The metaverse is fast becoming crowded. In between a digital land boom, multiplying NFT museums, and Facebook’s corporate lean-in, the virtual plane, it seems, is ripe for the picking. But not for everyone. As an antidote to the hypercapitalism that’s recently flooded the metaverse, art collective Enjoy Being In Transition (EBIT) has launched an immersive XR experience guided less by profit and more by purpose.
Unveiled yesterday, Yellow Trip Road invites visitors on a journey down the titular path, which is paved through lush landscapes, desolate wastelands, outer space, and underwater. While a vividly gamified trip that tips its hat to, of course, the Wizard of Oz, the experience additionally serves as a “subliminal visual metaphor of life with depression,” says Simon Whitehouse, Founder of EBIT, in line with the collective’s broader goal to raise awareness about mental health through cultural experiences.
As Whitehouse tells Jing Culture & Commerce, “EBIT exists to provoke dialogue and empathy around mental health through fashion, music, and various aspects of art.” (Also worth noting: EBIT is a subversion of the financial acronym for Earnings Before Interest and Taxes) The initiative’s previous releases have ranged from mixes by French DJ Michel Gaubert to a postcard project by writer Wilson Oryema. “We do physical things offline,” adds Whitehouse, “and we do pioneering projects in the metaverse.”
Yellow Trip Road, the collective’s first virtual outing, was creative directed by designer Dominic Laurelli and model Soo Joo Park, with music crafted by Johnny Jewel (of Chromatics and Italian Do It Better fame). AnamXR, the virtual developer that has created brand experiences for the likes of Pangaia and Burberry, oversaw the technology build-out, working off storyboards from EBIT and designing the 3D assets on Unreal Engine. The overall production, according to Whitehouse, took up to a year.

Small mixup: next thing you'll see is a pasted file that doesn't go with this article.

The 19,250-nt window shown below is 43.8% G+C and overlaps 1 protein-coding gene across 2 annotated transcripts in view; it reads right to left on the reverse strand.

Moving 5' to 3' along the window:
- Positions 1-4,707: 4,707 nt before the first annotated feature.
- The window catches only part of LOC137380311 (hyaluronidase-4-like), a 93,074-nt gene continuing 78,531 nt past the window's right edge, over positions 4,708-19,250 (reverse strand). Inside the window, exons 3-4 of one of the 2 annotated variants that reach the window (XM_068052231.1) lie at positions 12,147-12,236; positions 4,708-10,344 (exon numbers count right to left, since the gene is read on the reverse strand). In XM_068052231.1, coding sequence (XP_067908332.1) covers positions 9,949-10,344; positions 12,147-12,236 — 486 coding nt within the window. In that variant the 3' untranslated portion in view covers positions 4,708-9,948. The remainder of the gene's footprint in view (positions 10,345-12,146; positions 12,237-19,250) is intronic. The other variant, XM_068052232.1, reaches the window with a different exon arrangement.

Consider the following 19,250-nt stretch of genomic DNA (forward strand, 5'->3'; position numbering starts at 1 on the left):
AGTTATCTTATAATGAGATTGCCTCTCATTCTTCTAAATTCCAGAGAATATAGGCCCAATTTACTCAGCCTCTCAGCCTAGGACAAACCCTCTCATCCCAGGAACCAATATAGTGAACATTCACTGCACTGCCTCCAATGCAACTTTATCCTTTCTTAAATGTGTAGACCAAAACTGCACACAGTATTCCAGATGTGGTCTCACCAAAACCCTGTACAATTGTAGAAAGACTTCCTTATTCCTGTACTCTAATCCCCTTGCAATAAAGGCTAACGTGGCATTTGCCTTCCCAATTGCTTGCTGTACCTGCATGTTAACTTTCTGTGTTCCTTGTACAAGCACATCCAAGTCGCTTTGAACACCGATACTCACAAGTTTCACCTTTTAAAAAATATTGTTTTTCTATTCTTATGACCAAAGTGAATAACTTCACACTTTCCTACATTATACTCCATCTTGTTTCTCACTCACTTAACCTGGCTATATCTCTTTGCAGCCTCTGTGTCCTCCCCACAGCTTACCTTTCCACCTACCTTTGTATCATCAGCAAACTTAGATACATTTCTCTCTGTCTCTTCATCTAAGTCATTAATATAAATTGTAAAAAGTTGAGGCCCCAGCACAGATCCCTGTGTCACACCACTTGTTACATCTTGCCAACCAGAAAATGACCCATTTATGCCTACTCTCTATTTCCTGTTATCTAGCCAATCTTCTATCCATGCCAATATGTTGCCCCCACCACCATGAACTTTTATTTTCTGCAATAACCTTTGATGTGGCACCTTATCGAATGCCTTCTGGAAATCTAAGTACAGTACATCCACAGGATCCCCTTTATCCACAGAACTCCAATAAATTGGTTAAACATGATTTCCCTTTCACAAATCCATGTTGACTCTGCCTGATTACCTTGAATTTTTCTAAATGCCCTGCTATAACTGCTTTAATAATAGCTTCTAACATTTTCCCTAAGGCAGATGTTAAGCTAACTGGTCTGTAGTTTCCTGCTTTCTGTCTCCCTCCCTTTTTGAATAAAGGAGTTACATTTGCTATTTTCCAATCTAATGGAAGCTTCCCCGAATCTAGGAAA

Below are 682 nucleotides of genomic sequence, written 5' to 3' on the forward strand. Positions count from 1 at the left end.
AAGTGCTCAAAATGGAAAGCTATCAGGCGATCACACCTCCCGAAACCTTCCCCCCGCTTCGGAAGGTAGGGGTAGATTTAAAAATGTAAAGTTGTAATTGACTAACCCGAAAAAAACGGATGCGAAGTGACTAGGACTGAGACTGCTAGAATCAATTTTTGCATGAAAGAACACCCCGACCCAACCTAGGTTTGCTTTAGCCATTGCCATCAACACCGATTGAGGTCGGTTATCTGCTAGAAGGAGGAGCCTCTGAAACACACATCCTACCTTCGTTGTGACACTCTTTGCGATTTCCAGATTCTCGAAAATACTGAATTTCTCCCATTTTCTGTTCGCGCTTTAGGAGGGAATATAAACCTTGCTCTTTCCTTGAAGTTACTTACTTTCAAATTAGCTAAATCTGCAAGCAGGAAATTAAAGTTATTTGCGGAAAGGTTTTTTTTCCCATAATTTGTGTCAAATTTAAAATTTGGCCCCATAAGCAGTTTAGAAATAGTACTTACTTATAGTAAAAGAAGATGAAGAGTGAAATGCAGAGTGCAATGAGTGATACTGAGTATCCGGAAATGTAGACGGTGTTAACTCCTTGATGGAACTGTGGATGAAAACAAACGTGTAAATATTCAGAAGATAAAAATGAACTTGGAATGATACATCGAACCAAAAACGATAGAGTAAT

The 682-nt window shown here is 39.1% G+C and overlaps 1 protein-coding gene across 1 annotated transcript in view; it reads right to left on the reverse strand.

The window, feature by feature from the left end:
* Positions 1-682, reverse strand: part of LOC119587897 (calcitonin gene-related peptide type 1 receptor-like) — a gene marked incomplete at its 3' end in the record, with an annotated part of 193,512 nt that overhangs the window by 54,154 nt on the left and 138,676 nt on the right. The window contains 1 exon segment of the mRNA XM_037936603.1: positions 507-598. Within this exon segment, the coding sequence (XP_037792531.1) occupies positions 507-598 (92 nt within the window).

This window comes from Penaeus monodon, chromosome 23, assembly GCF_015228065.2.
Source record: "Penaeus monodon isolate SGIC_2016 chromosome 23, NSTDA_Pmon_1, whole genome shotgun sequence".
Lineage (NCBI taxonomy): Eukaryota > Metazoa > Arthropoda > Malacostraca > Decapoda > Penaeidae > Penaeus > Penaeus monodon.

Virtual fashion platform THE DEMATERIALISED joined Yellow Trip Road much later on the project’s timeline, but has contributed a key element: a range of digital sweatshirts, dubbed Bumper Jumpers and available as NFTs. Visitors encounter them in the underwater portion of the experience, where they’ll have the option to purchase them on THE DEMATERIALISED platform. Buyers receive their virtual jumper in various versions, including in 3D, digitally in 2D, and as an AR experience.
Profit, again, is not the point — or in Whitehouse’s words, “I’m not interested in trying to sell 10,000 things.” Rather, the NFTs go for €150 each and in a limited edition of 300, with 10 percent of sales set to be donated to the American Foundation for Suicide Prevention.
For Whitehouse, a fashion industry veteran who’s clocked experience with brands from JW Anderson to DKNY, the virtual fashion aspect of Yellow Trip Road opens doors to a reimagining of e-commerce as much as the nature of NFTs. Instead of representing a commodity, NFTs could embody “good moral purpose” — in this case, contributing to mental health awareness. EBIT is also planning further NFT-centric projects, with one set to launch early next year, that will benefit similar charities.
Without the pressure to deliver commercially, EBIT has only its mission and artistic calling to answer to — elements that are captured in Yellow Trip Road. The metaverse, Whitehouse notes, offered for him and his collaborators limitless artistic expression, but more so, greater possibilities to engender empathy and support for mental wellness. Which, after all, is the promise of this and any virtual medium. “Because this is virtual, the only limitation is your imagination,” he says. “And that’s the incredible thing about the metaverse, isn’t it?”
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